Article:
*Consult N. Mavalvala*

**8.EPE UPOP Engineering Practice Experience**

Engineering School-Wide Elective Subject.

Offered under: 1.EPE, 2.EPE, 3.EPE, 6.EPE, 8.EPE, 10.EPE, 15.EPE, 16.EPE, 20.EPE, 22.EPE

Prereq: None

U (Fall, Spring)

0-0-1 units

Can be repeated for credit.

See description under subject 2.EPE. Application required; consult UPOP website for more information.

*K. Tan-Tiongco, D. Fordell*

**8.S02 Special Subject: Physics**

Prereq: None

U (Spring)

Not offered regularly; consult department

1-0-2 units

Opportunity for group study of subjects in physics not otherwise included in the curriculum.

*P. Dourmashkin*

**8.S227 Special Subject: Physics**

Prereq: None

U (Fall)

Not offered regularly; consult department

3-0-9 units

Opportunity for group study of subjects in physics not otherwise included in the curriculum.

*R. Price*

**8.S228 Special Subject: Physics**

Prereq: None

U (IAP)

Not offered regularly; consult department

2-0-4 units

Opportunity for group study of subjects in physics not otherwise included in the curriculum.

*T. Slatyer*

**8.S271 Special Subject: Physics**

Prereq: None

Acad Year 2023-2024: Not offered

Acad Year 2024-2025: U (Spring)

2-0-4 units

Opportunity for group study of subjects in physics not otherwise included in the curriculum.

*R. Redwine*

**8.S30 Special Subject: Physics**

Prereq: None

Acad Year 2023-2024: U (Fall, Spring)

Acad Year 2024-2025: Not offered

Units arranged

Opportunity for group study of subjects in physics not otherwise included in the curriculum.

*A. Bernstein, J. Walsh*

**8.S50 Special Subject: Physics**

Prereq: None

U (IAP)

Not offered regularly; consult department

Units arranged [P/D/F]

Can be repeated for credit.

Opportunity for group study of subjects in physics not otherwise included in the curriculum.

*E. Bertschinger*

**8.UR Undergraduate Research**

Prereq: None

U (Fall, IAP, Spring, Summer)

Units arranged [P/D/F]

Can be repeated for credit.

Research opportunities in physics. For further information, contact the departmental UROP coordinator.

*N. Mavalvala*

**8.THU Undergraduate Physics Thesis**

Prereq: None

U (Fall, IAP, Spring, Summer)

Units arranged

Can be repeated for credit.

Program of research leading to the writing of an S.B. thesis; to be arranged by the student under approved supervision.

*Information: N. Mavalvala*

## Graduate Subjects

**8.309 Classical Mechanics III**

Subject meets with 8.09

Prereq: None

G (Fall, Spring)

4-0-8 units

Covers Lagrangian and Hamiltonian mechanics, systems with constraints, rigid body dynamics, vibrations, central forces, Hamilton-Jacobi theory, action-angle variables, perturbation theory, and continuous systems. Provides an introduction to ideal and viscous fluid mechanics, including turbulence, as well as an introduction to nonlinear dynamics, including chaos. Students taking graduate version complete different assignments.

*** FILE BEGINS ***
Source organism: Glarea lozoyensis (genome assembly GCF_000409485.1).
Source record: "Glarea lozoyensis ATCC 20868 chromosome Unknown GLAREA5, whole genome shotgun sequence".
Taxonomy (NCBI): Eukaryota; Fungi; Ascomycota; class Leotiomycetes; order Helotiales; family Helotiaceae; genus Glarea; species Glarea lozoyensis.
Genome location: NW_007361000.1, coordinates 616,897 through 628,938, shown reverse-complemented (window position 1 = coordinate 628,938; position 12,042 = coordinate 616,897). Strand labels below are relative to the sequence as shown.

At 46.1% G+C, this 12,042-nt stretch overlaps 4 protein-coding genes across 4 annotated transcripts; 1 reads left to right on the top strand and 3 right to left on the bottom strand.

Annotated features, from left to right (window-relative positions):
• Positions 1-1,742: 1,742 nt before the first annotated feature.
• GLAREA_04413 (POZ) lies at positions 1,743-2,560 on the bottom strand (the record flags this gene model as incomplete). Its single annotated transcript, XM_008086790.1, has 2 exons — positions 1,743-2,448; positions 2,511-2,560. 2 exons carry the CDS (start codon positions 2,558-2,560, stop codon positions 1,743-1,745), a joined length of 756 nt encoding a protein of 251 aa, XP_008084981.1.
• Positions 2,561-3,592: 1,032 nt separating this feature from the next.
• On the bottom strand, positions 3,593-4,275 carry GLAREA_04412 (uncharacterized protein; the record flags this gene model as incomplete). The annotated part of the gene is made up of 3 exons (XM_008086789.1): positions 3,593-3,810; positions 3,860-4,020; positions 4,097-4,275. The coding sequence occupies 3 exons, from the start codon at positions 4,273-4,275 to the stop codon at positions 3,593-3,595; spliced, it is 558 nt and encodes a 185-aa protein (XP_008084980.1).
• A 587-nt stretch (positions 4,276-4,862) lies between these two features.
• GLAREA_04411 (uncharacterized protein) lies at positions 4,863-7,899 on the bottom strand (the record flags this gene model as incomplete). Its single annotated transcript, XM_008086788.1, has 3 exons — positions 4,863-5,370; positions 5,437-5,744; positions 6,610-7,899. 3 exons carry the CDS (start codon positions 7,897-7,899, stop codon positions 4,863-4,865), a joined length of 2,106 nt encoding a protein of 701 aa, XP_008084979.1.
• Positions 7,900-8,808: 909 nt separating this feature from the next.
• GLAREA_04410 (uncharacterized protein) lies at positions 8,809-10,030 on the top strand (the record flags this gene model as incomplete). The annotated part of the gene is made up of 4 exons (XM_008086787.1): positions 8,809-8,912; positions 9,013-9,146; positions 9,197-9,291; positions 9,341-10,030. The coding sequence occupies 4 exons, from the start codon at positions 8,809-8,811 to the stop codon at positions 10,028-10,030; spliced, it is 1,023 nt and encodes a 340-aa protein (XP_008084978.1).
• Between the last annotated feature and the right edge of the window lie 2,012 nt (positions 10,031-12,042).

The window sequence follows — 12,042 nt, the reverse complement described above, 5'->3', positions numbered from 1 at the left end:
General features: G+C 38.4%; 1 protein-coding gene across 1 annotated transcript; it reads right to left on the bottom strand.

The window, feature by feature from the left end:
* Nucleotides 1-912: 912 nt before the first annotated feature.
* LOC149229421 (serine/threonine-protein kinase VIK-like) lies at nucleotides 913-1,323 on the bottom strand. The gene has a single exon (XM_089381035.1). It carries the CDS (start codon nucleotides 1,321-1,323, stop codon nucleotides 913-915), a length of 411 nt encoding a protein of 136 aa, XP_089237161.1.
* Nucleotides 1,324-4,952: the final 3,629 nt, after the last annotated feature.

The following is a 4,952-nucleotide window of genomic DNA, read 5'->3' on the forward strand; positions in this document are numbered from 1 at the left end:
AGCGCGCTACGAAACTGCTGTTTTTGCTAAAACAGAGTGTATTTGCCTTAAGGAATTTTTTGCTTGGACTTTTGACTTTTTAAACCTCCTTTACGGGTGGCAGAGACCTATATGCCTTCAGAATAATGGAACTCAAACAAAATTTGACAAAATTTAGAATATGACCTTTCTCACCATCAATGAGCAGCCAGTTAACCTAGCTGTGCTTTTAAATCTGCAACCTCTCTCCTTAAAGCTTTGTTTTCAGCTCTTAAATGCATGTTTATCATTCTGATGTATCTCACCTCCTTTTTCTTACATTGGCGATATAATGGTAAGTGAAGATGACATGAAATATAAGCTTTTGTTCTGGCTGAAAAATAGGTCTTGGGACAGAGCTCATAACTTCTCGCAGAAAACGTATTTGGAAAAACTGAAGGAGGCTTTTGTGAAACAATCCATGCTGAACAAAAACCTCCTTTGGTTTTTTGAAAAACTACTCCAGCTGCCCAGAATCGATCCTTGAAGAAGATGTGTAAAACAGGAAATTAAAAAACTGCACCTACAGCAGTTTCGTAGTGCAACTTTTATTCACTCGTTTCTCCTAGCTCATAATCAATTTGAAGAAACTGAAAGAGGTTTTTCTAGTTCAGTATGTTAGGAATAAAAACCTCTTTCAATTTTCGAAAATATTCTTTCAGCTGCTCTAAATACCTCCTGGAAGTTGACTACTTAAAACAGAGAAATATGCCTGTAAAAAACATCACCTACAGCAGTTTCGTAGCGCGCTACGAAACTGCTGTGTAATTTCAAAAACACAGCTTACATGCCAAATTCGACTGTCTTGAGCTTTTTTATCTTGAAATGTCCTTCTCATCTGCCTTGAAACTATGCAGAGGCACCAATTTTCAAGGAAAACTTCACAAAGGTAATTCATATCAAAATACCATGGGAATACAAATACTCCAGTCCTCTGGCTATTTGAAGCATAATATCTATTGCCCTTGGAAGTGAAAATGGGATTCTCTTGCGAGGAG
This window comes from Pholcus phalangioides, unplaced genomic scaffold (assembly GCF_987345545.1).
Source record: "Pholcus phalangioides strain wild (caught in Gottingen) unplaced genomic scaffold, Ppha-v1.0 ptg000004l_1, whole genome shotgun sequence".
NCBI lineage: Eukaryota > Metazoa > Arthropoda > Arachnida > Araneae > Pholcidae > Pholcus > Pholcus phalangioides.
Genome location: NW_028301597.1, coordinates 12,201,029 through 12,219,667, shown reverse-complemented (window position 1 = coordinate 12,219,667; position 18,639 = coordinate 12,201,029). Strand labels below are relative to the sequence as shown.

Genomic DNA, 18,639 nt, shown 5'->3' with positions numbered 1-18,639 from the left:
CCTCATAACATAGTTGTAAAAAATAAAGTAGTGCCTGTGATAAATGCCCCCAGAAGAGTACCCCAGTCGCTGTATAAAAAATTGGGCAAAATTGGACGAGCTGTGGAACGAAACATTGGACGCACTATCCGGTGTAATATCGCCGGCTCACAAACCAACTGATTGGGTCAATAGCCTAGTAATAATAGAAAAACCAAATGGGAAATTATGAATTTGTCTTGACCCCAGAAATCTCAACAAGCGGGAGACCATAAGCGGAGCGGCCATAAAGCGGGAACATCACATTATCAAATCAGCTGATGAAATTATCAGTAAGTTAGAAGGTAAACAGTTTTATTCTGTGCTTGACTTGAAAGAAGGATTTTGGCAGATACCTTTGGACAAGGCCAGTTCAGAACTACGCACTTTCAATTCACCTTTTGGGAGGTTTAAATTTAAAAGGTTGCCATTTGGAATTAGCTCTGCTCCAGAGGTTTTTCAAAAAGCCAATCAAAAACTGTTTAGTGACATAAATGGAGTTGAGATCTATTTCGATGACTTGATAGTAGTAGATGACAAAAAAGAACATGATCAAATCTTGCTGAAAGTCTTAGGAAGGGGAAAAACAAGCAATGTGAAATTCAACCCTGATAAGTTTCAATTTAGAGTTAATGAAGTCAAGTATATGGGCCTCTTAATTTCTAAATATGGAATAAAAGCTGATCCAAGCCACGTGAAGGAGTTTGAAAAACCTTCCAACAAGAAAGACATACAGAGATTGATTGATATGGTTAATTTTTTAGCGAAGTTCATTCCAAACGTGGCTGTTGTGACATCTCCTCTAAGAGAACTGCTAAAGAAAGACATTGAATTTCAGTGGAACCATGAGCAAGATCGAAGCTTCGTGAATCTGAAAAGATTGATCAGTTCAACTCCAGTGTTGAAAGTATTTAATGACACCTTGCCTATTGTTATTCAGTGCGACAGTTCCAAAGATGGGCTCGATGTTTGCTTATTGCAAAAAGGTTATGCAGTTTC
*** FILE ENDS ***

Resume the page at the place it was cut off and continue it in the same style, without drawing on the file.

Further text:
*I. Stewart*

**8.311 Electromagnetic Theory I**

Prereq: 8.07

G (Spring)

4-0-8 units

Basic principles of electromagnetism: experimental basis, electrostatics, magnetic fields of steady currents, motional emf and electromagnetic induction, Maxwell's equations, propagation and radiation of electromagnetic waves, electric and magnetic properties of matter, and conservation laws. Subject uses appropriate mathematics but emphasizes physical phenomena and principles.

*J. Belcher*

**8.315[J] Mathematical Methods in Nanophotonics**

Same subject as 18.369[J]

Prereq: 8.07, 18.303, or permission of instructor

Acad Year 2023-2024: G (Spring)

Acad Year 2024-2025: Not offered

3-0-9 units

See description under subject 18.369[J].

*S. G. Johnson*

**8.316 Data Science in Physics**

Subject meets with 8.16

Prereq: 8.04 and (6.100A, 6.100B, or permission of instructor)

Acad Year 2023-2024: G (Spring)

Acad Year 2024-2025: Not offered

3-0-9 units

Aims to present modern computational methods by providing realistic, contemporary examples of how these computational methods apply to physics research. Designed around research modules in which each module provides experience with a specific scientific challenge. Modules include: analyzing LIGO open data; measuring electroweak boson to quark decays; understanding the cosmic microwave background; and lattice QCD/Ising model. Experience in Python helpful but not required. Lectures are viewed outside of class; in-class time is dedicated to problem-solving and discussion. Students taking graduate version complete additional assignments.

*P. Harris*

**8.321 Quantum Theory I**

Prereq: 8.05

G (Fall)

4-0-8 units

A two-term subject on quantum theory, stressing principles: uncertainty relation, observables, eigenstates, eigenvalues, probabilities of the results of measurement, transformation theory, equations of motion, and constants of motion. Symmetry in quantum mechanics, representations of symmetry groups. Variational and perturbation approximations. Systems of identical particles and applications. Time-dependent perturbation theory. Scattering theory: phase shifts, Born approximation. The quantum theory of radiation. Second quantization and many-body theory. Relativistic quantum mechanics of one electron.